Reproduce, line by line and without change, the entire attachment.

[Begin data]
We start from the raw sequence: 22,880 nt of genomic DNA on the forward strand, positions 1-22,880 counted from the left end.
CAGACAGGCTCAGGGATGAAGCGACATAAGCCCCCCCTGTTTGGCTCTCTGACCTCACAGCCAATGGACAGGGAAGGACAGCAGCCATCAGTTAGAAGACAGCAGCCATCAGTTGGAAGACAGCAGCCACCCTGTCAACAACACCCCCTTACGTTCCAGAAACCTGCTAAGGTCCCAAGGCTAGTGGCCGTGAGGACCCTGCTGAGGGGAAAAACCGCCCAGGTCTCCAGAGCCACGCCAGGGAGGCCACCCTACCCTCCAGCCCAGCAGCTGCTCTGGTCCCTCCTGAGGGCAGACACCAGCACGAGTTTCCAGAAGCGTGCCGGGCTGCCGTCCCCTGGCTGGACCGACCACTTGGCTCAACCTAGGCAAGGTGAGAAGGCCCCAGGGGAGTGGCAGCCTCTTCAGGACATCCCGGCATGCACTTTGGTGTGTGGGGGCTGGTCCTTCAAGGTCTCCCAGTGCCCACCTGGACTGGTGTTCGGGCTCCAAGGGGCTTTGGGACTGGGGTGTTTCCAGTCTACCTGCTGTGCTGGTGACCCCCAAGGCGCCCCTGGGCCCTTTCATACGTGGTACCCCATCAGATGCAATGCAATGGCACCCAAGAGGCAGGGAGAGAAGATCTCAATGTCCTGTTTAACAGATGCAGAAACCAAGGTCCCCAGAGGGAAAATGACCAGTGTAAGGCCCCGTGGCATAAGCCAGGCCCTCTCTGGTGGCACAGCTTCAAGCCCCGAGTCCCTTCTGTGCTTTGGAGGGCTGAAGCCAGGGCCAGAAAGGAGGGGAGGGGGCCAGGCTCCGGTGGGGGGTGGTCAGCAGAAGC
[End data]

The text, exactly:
We start from the raw sequence: 22,880 nt of genomic DNA on the forward strand, positions 1-22,880 counted from the left end.
CAGACAGGCTCAGGGATGAAGCGACATAAGCCCCCCCTGTTTGGCTCTCTGACCTCACAGCCAATGGACAGGGAAGGACAGCAGCCATCAGTTAGAAGACAGCAGCCATCAGTTGGAAGACAGCAGCCACCCTGTCAACAACACCCCCTTACGTTCCAGAAACCTGCTAAGGTCCCAAGGCTAGTGGCCGTGAGGACCCTGCTGAGGGGAAAAACCGCCCAGGTCTCCAGAGCCACGCCAGGGAGGCCACCCTACCCTCCAGCCCAGCAGCTGCTCTGGTCCCTCCTGAGGGCAGACACCAGCACGAGTTTCCAGAAGCGTGCCGGGCTGCCGTCCCCTGGCTGGACCGACCACTTGGCTCAACCTAGGCAAGGTGAGAAGGCCCCAGGGGAGTGGCAGCCTCTTCAGGACATCCCGGCATGCACTTTGGTGTGTGGGGGCTGGTCCTTCAAGGTCTCCCAGTGCCCACCTGGACTGGTGTTCGGGCTCCAAGGGGCTTTGGGACTGGGGTGTTTCCAGTCTACCTGCTGTGCTGGTGACCCCCAAGGCGCCCCTGGGCCCTTTCATACGTGGTACCCCATCAGATGCAATGCAATGGCACCCAAGAGGCAGGGAGAGAAGATCTCAATGTCCTGTTTAACAGATGCAGAAACCAAGGTCCCCAGAGGGAAAATGACCAGTGTAAGGCCCCGTGGCATAAGCCAGGCCCTCTCTGGTGGCACAGCTTCAAGCCCCGAGTCCCTTCTGTGCTTTGGAGGGCTGAAGCCAGGGCCAGAAAGGAGGGGAGGGGGCCAGGCTCCGGTGGGGGGTGGTCAGCAGAAGC